Anticipated rises in council tax bills across East Lindsey are likely to put an even bigger squeeze on household budgets in the coming year, it can be revealed.
In addition to Skegness Town Council’s proposed 4.75 percent rise in the precept, or 7-8p a week for Band D property, it is likely many town, district and county councils will be unable to avoid an increase in their share of council tax bills.
Lincolnshire Police also look set to raise additional funding from taxpayers.
Although councils are still finalising details, there is speculation the bill for an average ‘Band D’ property could increase by more than £80 in Lincolnshire .
Larger authorities have been hit by more cuts in Government funding.
With inflation running at more than three per cent and prices rising across the board, a hike in council tax is probably the last thing families will want to hear in the New Year.
At the same time, authorities admit they could be forced to cut even frontline services in a bid to balance the books.
The largest share of tax bills is made up by county and district ‘levies.’
Locally, the percentage increase Lincolnshire County Council and East Lindsey District Council can impose is capped by Government legislation.
The County Council can add an additional increase - provided that relates to funding for social care.
The County Council has already confirmed it plans to raise its share of bills by the maximum figure allowed (around 5.9 per cent) which includes the figure for social care. It is expected ELDC will follow suit, although the increase will be lower than the county.
‘Capping’ does not apply to town and parish councils.
For example, last year Mablethorpe’s town council increase was one of the highest in the county - 37 per cent, or a rise of almost £25 - with councillors saying they were forced to raise extra revenue to take on more responsibilities handed down from county and district level.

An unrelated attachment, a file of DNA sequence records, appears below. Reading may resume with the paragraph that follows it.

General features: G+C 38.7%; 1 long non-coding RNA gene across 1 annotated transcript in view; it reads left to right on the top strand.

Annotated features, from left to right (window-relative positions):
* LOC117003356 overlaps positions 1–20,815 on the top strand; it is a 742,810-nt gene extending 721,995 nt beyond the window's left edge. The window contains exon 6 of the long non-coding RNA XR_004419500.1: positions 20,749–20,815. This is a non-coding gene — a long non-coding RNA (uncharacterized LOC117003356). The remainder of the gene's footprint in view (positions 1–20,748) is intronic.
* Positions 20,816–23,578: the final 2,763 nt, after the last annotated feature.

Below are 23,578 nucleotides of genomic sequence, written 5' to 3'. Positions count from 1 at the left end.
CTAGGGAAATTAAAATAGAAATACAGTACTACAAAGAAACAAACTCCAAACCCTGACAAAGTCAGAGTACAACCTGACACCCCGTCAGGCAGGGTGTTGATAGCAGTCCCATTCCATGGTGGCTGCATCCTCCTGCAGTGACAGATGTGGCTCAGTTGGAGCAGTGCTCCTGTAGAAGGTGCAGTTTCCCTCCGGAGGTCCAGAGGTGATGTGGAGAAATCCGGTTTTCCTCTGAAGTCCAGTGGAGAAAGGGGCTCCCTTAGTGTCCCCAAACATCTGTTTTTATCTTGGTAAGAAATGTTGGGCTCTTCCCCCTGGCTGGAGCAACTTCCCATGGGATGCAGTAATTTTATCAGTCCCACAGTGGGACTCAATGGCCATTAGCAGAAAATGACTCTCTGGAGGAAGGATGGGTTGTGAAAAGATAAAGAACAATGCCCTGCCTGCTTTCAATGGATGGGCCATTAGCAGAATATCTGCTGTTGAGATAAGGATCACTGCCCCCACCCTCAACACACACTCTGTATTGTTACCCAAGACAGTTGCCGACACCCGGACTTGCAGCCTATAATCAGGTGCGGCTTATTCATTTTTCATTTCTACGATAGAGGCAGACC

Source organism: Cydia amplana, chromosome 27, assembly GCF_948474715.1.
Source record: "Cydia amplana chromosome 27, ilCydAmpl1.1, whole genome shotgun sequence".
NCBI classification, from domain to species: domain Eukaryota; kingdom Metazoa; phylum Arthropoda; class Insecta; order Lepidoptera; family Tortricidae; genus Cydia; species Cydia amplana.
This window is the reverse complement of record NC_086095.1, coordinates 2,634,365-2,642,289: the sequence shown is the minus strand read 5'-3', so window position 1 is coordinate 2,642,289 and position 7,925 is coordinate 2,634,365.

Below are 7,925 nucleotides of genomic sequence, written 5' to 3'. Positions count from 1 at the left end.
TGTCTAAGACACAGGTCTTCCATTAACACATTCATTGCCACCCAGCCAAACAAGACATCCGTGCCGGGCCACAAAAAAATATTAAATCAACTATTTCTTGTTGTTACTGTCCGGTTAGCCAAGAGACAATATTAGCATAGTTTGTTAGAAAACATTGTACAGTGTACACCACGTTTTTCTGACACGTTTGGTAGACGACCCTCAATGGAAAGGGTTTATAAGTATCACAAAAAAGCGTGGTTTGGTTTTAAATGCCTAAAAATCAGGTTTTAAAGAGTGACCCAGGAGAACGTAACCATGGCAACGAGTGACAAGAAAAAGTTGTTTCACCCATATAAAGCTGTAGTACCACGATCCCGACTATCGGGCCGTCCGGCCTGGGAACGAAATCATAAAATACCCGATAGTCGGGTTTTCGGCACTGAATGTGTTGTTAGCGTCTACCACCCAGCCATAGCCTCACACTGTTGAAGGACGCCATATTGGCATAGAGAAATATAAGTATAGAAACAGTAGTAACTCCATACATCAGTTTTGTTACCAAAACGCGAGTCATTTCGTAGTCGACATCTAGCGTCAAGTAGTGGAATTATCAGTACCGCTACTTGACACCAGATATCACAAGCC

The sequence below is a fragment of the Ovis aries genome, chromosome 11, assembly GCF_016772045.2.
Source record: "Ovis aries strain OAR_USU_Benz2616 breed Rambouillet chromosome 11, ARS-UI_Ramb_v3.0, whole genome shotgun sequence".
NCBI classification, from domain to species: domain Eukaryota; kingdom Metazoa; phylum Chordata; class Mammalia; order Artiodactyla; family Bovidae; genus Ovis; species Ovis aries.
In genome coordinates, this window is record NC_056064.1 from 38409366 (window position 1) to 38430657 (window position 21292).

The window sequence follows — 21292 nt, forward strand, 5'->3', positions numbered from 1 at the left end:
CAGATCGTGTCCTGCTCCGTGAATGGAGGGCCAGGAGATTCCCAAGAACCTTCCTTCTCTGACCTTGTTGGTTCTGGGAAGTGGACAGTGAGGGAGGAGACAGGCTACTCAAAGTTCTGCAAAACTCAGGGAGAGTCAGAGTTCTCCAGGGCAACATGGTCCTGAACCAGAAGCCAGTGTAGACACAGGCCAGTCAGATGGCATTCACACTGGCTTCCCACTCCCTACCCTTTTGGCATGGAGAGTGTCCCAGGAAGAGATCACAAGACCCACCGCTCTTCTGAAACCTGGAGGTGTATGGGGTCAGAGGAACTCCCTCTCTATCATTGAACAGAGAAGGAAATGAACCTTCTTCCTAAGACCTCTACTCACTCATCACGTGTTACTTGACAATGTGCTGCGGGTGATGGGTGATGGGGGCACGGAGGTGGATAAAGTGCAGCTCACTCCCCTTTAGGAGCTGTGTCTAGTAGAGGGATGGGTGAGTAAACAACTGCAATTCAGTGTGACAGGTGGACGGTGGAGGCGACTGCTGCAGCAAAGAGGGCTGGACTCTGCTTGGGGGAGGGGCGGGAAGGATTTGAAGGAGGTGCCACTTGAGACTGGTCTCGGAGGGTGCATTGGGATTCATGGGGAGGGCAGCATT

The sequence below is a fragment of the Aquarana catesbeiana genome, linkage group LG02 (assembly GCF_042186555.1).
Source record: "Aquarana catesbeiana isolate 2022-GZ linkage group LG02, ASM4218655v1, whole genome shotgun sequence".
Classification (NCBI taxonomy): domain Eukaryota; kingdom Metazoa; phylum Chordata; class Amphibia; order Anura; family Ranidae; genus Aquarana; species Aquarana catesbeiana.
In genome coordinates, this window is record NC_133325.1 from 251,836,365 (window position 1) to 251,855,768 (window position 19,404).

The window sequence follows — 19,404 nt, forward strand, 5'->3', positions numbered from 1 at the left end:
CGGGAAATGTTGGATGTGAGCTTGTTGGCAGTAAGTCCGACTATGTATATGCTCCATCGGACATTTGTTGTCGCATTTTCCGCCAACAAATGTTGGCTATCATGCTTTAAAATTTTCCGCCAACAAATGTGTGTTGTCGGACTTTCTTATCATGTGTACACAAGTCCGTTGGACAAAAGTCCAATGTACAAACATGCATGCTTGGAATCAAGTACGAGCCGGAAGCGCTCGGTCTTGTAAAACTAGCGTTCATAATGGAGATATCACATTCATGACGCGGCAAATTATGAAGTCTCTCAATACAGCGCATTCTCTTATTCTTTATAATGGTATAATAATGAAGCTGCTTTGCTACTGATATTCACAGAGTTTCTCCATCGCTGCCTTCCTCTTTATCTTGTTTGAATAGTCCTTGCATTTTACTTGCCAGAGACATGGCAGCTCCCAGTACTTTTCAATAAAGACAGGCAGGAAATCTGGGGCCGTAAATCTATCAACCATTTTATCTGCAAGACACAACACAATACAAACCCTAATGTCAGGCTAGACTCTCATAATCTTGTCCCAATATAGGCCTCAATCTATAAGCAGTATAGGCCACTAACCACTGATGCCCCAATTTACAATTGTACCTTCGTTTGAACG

As for cuts, the spotlight could fall on social care, leisure, education, and transport - with the County Council looking to make savings of £22m. The authority will use £30m of reserves to offset more austere cuts.
Skegness Town Council will make its final decision on the precept when it meets on Wednesday, January 10.
The proposed 4.75 percent rise includes taking controversial plans to replace the Tower Pavilion in Skegness to the next stage.
At December’s meeting, councillors voted in favour of taking on responsibility for building new facilities and gaining control of assets in Tower Gardens, now operated by East Lindsey District Council, to generate an income and therefore ease the burden on ratepayers.
The rise in precept was proposed after a consultation showed 84 per cent of residents who participated are in favour of the Tower Pavilion replacement project principles.
The intention of the 4.75 percent rise would be that it would be the same in future years.
Residents will have the opportunity to speak during the first 15 minutes of the council’s January budget meeting at Skegness Town Hall at 7pm.